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I’m not saying that this is right… but I think businesses are managed like this far more than we think. This scatterbrained approach to management, constantly shifting to put out the biggest fire, leads to worker frustration as nothing is ever getting done. Good management respects its greatest resource, time.

“If a build went out into the wild and there was a negative reaction, then someone at the top would say, ‘We need to change that,’” one source said, “and everyone would be pulled in from what they were doing, and people were told to cancel their plans, because they were going to crunch until this was done. It was never-ending. It’s great for supporting the community and for the public. But that comes at a cost.”

You can read more of Polygon’s article titled “How Fortnite’s success led to months of intense crunch at Epic Games“.

Stepping Out of the Boat

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Life has become all about stepping out the boat. Go ahead and read Matthew 14:22-36 (NLT) and then join me below.

Jesus Walks on Water

22 Immediately after this, Jesus insisted that his disciples get back into the boat and cross to the other side of the lake, while he sent the people home. 23 After sending them home, he went up into the hills by himself to pray. Night fell while he was there alone.

24 Meanwhile, the disciples were in trouble far away from land, for a strong wind had risen, and they were fighting heavy waves. 25 About three o’clock in the morning[b] Jesus came toward them, walking on the water. 26 When the disciples saw him walking on the water, they were terrified. In their fear, they cried out, “It’s a ghost!”

27 But Jesus spoke to them at once. “Don’t be afraid,” he said. “Take courage. I am here![c]

28 Then Peter called to him, “Lord, if it’s really you, tell me to come to you, walking on the water.”

29 “Yes, come,” Jesus said.

So Peter went over the side of the boat and walked on the water toward Jesus. 30 But when he saw the strong[d] wind and the waves, he was terrified and began to sink. “Save me, Lord!” he shouted.

31 Jesus immediately reached out and grabbed him. “You have so little faith,” Jesus said. “Why did you doubt me?”

32 When they climbed back into the boat, the wind stopped. 33 Then the disciples worshiped him. “You really are the Son of God!” they exclaimed.

34 After they had crossed the lake, they landed at Gennesaret. 35 When the people recognized Jesus, the news of his arrival spread quickly throughout the whole area, and soon people were bringing all their sick to be healed. 36 They begged him to let the sick touch at least the fringe of his robe, and all who touched him were healed.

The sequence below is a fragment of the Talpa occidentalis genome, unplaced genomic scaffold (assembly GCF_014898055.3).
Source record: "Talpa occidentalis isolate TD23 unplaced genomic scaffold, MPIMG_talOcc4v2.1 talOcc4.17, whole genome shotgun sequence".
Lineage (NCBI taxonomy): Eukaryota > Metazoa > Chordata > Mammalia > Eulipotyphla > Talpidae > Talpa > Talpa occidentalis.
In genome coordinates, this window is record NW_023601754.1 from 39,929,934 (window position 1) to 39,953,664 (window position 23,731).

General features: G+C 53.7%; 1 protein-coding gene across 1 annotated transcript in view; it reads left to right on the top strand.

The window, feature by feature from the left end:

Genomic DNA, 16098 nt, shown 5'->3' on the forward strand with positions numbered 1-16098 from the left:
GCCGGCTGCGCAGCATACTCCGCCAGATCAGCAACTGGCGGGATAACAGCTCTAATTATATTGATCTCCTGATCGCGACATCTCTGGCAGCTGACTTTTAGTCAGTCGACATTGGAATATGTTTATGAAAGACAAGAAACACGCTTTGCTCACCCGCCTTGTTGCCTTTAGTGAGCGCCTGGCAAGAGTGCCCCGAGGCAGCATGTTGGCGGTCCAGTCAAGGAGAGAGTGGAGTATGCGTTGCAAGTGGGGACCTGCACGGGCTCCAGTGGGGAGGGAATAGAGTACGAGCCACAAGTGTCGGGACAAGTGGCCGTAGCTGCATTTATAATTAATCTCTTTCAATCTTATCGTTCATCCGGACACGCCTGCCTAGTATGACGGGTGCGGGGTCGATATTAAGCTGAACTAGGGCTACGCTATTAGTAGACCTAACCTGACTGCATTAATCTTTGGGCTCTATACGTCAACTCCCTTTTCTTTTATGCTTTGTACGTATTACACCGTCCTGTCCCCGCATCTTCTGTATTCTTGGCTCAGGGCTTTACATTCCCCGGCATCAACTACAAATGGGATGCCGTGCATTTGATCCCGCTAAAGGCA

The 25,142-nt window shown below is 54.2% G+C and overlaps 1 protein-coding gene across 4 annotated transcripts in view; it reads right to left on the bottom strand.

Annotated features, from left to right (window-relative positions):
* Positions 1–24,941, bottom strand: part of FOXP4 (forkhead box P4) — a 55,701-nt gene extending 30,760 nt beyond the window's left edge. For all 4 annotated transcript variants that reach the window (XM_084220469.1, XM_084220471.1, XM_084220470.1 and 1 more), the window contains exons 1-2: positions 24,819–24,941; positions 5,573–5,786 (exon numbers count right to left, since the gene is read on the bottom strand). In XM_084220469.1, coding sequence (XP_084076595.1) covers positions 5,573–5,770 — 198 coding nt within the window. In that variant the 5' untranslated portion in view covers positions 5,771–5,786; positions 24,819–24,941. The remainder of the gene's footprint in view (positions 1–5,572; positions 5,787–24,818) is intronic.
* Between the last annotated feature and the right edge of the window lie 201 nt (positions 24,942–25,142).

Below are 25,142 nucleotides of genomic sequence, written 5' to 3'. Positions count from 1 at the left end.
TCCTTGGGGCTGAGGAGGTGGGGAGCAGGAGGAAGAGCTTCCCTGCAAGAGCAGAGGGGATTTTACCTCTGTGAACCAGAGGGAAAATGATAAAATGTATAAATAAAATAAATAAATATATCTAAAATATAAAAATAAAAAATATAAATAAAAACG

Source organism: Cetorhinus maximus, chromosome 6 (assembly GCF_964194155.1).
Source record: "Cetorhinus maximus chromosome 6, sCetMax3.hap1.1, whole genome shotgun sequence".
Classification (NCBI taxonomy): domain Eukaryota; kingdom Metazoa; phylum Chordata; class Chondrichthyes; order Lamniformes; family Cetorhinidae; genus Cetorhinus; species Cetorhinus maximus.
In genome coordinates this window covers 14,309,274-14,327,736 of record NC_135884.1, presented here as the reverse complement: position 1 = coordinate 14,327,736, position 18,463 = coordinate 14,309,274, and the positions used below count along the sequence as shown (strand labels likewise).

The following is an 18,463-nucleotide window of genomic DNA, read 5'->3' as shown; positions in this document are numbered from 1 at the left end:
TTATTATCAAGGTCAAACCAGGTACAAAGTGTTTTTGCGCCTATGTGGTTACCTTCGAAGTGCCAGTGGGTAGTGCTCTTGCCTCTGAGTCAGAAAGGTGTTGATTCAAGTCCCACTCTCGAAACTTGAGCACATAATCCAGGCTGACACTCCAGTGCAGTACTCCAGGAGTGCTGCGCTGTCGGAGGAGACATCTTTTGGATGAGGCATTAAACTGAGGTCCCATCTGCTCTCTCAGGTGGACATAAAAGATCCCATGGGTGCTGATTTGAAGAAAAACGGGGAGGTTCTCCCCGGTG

The new adventures of the Hall Family have required action. Stepping away from the comfortable and out into the unknown. In our first few steps on this new adventure, this has meant being exposed to decisions and situations completely foreign to us. Exploring scenarios that we were not raised around but have only vaguely heard of. Overall learning not to be quick to judge due to what might be lurking below the surface.

Our first few steps on this new adventure have made me reflect upon many things. Making me thankful for my parents, for how they raised me and my siblings. I’m also thankful for my siblings, for relationships that haven’t been blown apart with time.

Photo by Ameen Fahmy on Unsplash

Like Peter, we’ve been encountering waves as we step out of the boat. I was telling Tab, over lunch today, that it is interesting what form these waves take. God is definitely preparing us for the future.

Got thinking Sunday morning about how good it feels to be obedient to God’s calling. And maybe “feels” isn’t the best way to express this thought. Praying Sunday morning, I thanked God for my family’s obedience to His calling. I’m thankful that like Jesus in the above story with Peter, He is there walking with us through the waves.

27 But Jesus spoke to them at once. “Don’t be afraid,” he said. “Take courage. I am here![c]

From Across the Net – “A First Look at Stuffed Fables – Tabletop Gaming Weekly”